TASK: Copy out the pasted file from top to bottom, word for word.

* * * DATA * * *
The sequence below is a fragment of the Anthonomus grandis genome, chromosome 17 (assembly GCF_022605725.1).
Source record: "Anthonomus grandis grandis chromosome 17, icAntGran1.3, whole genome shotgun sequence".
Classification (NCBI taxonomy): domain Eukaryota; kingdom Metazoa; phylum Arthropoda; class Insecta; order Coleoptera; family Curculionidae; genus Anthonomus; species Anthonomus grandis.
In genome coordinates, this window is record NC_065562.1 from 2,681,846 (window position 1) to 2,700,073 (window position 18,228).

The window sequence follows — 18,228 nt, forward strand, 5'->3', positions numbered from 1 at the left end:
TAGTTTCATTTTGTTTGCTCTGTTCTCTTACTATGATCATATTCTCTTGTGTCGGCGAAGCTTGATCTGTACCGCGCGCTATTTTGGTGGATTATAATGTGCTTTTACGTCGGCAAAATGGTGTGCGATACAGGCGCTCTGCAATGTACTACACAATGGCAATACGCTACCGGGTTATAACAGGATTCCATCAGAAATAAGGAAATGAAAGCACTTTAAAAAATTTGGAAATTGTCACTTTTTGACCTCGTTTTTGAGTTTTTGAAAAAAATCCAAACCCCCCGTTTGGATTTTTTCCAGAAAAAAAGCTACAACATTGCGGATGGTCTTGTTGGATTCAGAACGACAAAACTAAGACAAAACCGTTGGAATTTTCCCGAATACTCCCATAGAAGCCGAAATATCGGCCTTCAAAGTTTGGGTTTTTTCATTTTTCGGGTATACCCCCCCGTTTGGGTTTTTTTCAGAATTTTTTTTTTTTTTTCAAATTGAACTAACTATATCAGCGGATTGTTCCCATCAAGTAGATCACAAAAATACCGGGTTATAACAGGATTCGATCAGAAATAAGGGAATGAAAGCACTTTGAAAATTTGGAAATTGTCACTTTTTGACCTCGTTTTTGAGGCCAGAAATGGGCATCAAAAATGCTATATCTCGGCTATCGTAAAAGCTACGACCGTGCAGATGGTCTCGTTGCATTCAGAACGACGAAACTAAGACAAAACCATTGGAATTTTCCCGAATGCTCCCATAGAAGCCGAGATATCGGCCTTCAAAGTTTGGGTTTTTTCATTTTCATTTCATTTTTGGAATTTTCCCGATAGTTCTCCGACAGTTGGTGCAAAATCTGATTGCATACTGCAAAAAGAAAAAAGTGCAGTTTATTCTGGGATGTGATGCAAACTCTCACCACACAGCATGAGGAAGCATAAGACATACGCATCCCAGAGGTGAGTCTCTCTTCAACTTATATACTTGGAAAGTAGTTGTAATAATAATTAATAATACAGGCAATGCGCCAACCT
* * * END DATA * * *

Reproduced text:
The sequence below is a fragment of the Anthonomus grandis genome, chromosome 17 (assembly GCF_022605725.1).
Source record: "Anthonomus grandis grandis chromosome 17, icAntGran1.3, whole genome shotgun sequence".
Classification (NCBI taxonomy): domain Eukaryota; kingdom Metazoa; phylum Arthropoda; class Insecta; order Coleoptera; family Curculionidae; genus Anthonomus; species Anthonomus grandis.
In genome coordinates, this window is record NC_065562.1 from 2,681,846 (window position 1) to 2,700,073 (window position 18,228).

The window sequence follows — 18,228 nt, forward strand, 5'->3', positions numbered from 1 at the left end:
TAGTTTCATTTTGTTTGCTCTGTTCTCTTACTATGATCATATTCTCTTGTGTCGGCGAAGCTTGATCTGTACCGCGCGCTATTTTGGTGGATTATAATGTGCTTTTACGTCGGCAAAATGGTGTGCGATACAGGCGCTCTGCAATGTACTACACAATGGCAATACGCTACCGGGTTATAACAGGATTCCATCAGAAATAAGGAAATGAAAGCACTTTAAAAAATTTGGAAATTGTCACTTTTTGACCTCGTTTTTGAGTTTTTGAAAAAAATCCAAACCCCCCGTTTGGATTTTTTCCAGAAAAAAAGCTACAACATTGCGGATGGTCTTGTTGGATTCAGAACGACAAAACTAAGACAAAACCGTTGGAATTTTCCCGAATACTCCCATAGAAGCCGAAATATCGGCCTTCAAAGTTTGGGTTTTTTCATTTTTCGGGTATACCCCCCCGTTTGGGTTTTTTTCAGAATTTTTTTTTTTTTTTCAAATTGAACTAACTATATCAGCGGATTGTTCCCATCAAGTAGATCACAAAAATACCGGGTTATAACAGGATTCGATCAGAAATAAGGGAATGAAAGCACTTTGAAAATTTGGAAATTGTCACTTTTTGACCTCGTTTTTGAGGCCAGAAATGGGCATCAAAAATGCTATATCTCGGCTATCGTAAAAGCTACGACCGTGCAGATGGTCTCGTTGCATTCAGAACGACGAAACTAAGACAAAACCATTGGAATTTTCCCGAATGCTCCCATAGAAGCCGAGATATCGGCCTTCAAAGTTTGGGTTTTTTCATTTTCATTTCATTTTTGGAATTTTCCCGATAGTTCTCCGACAGTTGGTGCAAAATCTGATTGCATACTGCAAAAAGAAAAAAGTGCAGTTTATTCTGGGATGTGATGCAAACTCTCACCACACAGCATGAGGAAGCATAAGACATACGCATCCCAGAGGTGAGTCTCTCTTCAACTTATATACTTGGAAAGTAGTTGTAATAATAATTAATAATACAGGCAATGCGCCAACCT